Connected Analytics: The Next Game Changer in Construction Projects

The need for a technological approach to information sharing and connected data, otherwise known as connected analytics, has been around for a while. However, studies have consistently shown that construction ranks near the  bottom compared to other industries when it comes to the adoption of new technologies to improve efficiency and increase collaboration. In fact, a recent McKinsey study found that the construction sector has recorded the lowest productivity gains and profit margins of any industry in the last 20 years, and more than 90% of capital projects experience cost and/or schedule overruns.

There are some obvious reasons for this, including: the fragmented nature of the work, the way projects are traditionally executed, and the unique challenges encountered with each new project. The introduction of multiple project team members further reduces project visibility and contributes to a sense of disconnectedness, which can directly impact profit margins, cost and productivity.

Due to these and a host of other obstacles that prevent reliable data sharing, contractors often reinvent the wheel on many projects, and fail to benefit from previous lessons learned.



It’s clear that by failing to embrace technology, many contractors suffer from a communication and collaboration gap, because valuable project data is isolated and the complete picture is obscured. This raises some rather important questions, such as: How is this gap impacting project profitability? When information isn’t being shared and disseminated, how is that affecting a contractor’s bottom line?

Several companies are bridging the gap by moving away from paper spreadsheets and disconnected software systems and increasing their technology spend on more integrated systems and connected data. Embarking on a technological revolution of sorts, they are discovering faster and more accurate ways of ensuring that analytics are used to improve current and future productivity.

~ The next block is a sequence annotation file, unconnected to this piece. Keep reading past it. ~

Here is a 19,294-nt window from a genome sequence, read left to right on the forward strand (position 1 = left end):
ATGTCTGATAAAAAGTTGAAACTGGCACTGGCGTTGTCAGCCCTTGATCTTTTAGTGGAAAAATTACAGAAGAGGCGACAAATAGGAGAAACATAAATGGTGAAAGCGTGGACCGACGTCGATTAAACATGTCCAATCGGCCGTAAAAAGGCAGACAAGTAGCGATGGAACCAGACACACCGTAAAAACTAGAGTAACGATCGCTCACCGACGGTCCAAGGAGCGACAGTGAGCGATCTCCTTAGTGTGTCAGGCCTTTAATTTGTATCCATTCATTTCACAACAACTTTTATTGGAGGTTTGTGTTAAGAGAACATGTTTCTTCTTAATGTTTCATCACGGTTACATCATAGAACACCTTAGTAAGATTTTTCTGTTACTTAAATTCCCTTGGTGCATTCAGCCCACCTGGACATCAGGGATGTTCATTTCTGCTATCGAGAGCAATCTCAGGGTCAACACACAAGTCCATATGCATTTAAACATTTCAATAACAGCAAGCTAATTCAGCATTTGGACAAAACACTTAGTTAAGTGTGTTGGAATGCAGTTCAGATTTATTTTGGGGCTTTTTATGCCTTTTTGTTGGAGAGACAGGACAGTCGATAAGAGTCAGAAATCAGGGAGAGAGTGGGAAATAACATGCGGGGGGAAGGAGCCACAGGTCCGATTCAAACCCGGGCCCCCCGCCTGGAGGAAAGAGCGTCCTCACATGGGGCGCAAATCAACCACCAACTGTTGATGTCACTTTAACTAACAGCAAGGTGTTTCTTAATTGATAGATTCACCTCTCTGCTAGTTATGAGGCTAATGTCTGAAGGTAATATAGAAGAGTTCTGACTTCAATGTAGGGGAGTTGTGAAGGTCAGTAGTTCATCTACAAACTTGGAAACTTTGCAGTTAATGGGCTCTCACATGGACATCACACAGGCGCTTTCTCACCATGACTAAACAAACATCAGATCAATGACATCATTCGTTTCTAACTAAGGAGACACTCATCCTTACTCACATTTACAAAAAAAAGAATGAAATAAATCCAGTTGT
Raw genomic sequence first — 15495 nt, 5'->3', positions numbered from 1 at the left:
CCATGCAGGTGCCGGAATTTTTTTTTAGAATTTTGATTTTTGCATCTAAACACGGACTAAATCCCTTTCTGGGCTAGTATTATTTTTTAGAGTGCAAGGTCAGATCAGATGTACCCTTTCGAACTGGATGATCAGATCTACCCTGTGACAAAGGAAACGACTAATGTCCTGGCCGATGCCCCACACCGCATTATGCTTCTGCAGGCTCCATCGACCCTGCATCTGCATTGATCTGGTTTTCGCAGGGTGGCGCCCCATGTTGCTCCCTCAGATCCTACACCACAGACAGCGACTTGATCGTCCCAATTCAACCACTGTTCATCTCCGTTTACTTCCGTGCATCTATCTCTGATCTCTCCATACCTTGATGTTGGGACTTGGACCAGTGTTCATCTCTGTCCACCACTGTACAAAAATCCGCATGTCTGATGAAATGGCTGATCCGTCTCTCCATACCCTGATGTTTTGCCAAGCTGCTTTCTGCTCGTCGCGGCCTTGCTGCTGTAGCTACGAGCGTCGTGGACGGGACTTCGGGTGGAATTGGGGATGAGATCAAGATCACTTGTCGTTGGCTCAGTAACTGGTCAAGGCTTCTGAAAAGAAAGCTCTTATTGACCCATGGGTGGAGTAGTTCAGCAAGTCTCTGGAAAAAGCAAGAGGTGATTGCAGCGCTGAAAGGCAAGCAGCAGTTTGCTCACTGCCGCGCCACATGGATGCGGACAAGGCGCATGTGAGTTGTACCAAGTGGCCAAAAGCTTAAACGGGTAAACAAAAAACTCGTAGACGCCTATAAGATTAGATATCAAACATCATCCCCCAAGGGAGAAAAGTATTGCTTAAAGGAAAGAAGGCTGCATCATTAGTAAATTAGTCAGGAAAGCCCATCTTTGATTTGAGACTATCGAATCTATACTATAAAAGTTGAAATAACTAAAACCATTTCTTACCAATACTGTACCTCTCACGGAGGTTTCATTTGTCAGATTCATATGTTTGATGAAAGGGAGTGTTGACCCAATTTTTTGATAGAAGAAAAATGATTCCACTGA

A company-wide cost coding structure is a critical first step in any overhaul, as it can be used to more effectively calculate productivity across the entire organization. By having standard cost codes, contractors can track past project performance, improve estimates, compare projects and understand whether or not they should even bid on a project.

When possible, all project team members should use the same platform and follow the same processes to facilitate quality data and improved visibility. When that’s not feasible, there are reporting tools available that enable a contractor to blend data from various sources to get the metrics they need without requiring the expense of a fully integrated project management system. Once processes are standardized, a contractor can leverage data in a manner that will impact future outcomes.

Portfolio “dashboards” are another helpful tool, as they provide improved visibility into single or multiple projects and save time when running multiple reports, hunting down information or finding answers. By using a dashboard that aggregates all projects into one view, a contractor can easily access the information needed to identify predictors of project failure (e.g., productivity, safety and/or quality issues).

This is particularly helpful when changes in scope occur. By accessing all of the necessary information through an easy-to-navigate view across all projects, a contractor can fully comprehend the impact of such changes. This information is also rich with insights that help predict issues on future projects and provides an opportunity to make adjustments on a project before it’s too late.


Connected Data

In the end, improving the way data is presented can enable a contractor to make better decisions faster, understand issues more clearly and employ the necessary steps to keep a project on target.


Learn more about InEight’s connected data solutions.


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